Telegram CEO Pavel Durov: WhatsApp is consistently being used as a Trojan horse to spy on non-WhatsApp content

Durov added: “It’s very unlikely that anyone can accidentally commit major security errors, conveniently suitable for surveillance, on a regular basis.”

Pavel Durov, the CEO of the popular messaging app Telegram, has once again warned users about rival messaging app WhatsApp’s security issues and described it as a surveillance “honeypot.”

In a Telegram post, Durov talks about his prediction in May that WhatsApp backdoors would keep getting discovered and discusses this in light of the most recent WhatsApp vulnerability which allowed hackers to access all the data on a target’s phone by sending a video.

Durov adds:

“WhatsApp doesn’t only fail to protect your WhatsApp messages – this app is being consistently used as a Trojan horse to spy on your non-WhatsApp photos and messages.”

In the post, Durov also claims that Facebook is trying to confuse the public by saying that it has no evidence that the backdoor was exploited by hackers and points out that most WhatsApp user messages are sent unencrypted to Apple and Google servers.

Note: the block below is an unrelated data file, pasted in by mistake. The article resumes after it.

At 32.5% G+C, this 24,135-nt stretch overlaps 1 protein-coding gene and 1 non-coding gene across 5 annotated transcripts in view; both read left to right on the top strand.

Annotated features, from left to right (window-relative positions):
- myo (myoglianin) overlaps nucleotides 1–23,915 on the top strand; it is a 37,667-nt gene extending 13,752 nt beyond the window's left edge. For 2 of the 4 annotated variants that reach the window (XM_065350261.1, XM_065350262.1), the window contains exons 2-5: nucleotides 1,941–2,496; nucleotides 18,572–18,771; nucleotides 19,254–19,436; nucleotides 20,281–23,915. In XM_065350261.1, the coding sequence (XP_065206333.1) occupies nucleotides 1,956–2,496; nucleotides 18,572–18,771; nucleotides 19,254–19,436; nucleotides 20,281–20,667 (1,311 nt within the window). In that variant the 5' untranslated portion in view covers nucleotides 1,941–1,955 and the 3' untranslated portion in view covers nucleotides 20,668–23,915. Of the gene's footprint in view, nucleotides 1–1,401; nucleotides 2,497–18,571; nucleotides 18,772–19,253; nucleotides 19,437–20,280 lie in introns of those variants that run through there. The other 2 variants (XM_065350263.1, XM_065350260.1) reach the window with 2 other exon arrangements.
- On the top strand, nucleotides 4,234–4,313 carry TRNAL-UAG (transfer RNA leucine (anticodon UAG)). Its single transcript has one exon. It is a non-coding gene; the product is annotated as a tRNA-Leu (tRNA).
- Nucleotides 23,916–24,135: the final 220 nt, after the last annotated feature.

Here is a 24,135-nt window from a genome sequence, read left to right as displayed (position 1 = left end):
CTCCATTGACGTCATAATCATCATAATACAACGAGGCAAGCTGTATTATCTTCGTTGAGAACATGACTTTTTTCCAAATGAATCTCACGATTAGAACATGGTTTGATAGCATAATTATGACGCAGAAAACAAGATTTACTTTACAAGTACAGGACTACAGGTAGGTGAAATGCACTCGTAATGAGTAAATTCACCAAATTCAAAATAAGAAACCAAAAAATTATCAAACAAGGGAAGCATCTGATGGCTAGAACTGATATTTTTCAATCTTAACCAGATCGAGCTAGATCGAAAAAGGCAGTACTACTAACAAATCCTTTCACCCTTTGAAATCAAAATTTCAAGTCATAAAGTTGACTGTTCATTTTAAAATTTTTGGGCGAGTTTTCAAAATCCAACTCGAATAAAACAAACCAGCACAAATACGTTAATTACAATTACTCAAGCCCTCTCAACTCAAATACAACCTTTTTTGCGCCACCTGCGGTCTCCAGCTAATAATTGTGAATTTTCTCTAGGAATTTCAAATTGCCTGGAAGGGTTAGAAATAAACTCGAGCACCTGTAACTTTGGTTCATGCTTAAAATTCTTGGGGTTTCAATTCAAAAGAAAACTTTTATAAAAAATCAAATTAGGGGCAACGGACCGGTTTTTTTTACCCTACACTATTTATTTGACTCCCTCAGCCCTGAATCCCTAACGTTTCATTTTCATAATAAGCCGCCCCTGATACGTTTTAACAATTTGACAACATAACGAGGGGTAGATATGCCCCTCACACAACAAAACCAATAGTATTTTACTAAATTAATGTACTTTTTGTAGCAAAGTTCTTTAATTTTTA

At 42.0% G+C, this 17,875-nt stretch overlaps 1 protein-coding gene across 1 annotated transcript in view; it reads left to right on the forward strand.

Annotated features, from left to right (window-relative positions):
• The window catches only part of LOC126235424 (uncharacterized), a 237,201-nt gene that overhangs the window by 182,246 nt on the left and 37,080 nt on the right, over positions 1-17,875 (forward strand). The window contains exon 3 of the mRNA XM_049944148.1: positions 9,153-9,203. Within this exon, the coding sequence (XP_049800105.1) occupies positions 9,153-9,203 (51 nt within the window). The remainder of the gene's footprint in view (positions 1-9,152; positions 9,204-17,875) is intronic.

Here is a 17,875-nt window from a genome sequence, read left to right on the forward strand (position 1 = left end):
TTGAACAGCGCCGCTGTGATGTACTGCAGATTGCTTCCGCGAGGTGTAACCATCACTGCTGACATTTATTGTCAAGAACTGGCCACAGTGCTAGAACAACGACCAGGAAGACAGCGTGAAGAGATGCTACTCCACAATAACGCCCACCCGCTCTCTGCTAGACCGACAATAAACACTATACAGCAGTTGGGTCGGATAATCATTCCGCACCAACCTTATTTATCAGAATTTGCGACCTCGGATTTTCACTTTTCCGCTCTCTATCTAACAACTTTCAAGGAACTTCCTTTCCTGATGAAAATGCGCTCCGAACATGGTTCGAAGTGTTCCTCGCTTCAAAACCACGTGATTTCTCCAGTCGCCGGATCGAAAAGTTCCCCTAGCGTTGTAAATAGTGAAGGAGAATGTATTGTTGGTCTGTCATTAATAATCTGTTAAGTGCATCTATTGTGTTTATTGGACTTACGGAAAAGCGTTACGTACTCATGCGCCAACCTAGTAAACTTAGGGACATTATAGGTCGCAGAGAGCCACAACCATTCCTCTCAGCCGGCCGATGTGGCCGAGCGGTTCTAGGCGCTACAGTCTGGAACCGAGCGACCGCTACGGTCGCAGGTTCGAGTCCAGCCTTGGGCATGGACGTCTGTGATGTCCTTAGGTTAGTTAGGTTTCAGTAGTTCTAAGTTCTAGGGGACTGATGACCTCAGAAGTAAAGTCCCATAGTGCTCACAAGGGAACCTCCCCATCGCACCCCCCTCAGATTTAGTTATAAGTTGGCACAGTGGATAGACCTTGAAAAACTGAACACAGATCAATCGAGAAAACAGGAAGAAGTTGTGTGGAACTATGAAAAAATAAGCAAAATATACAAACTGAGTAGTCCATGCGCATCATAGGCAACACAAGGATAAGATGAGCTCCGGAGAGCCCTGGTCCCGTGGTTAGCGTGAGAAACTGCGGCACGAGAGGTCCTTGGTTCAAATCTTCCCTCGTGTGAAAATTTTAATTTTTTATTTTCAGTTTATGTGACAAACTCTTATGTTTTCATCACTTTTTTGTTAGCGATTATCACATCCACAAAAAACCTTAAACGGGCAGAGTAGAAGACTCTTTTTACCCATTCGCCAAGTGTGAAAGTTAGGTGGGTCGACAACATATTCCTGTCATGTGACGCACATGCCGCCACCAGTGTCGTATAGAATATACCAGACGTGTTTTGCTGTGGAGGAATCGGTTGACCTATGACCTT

He finishes by suggesting that “it’s very unlikely” that these major, consistent WhatsApp security errors that allow surveillance are accidental and warns users that “unless you are cool with all your photos and messages becoming public one day, you should delete WhatsApp from your phone.“

Durov’s comments come after numerous stories of WhatsApp being hacked and used to spy on users have emerged over the last few months. In addition to the video vulnerability Durov discussed in his post, a WhatsApp security vulnerability was also recently used to spy on Indian activists, lawyers, and journalists.

Tom Parker

Tom Parker is a head contributor for Reclaim The Net and provides news and analysis on how we can promote free speech, stop censorship, and protect our personal data online. [email protected]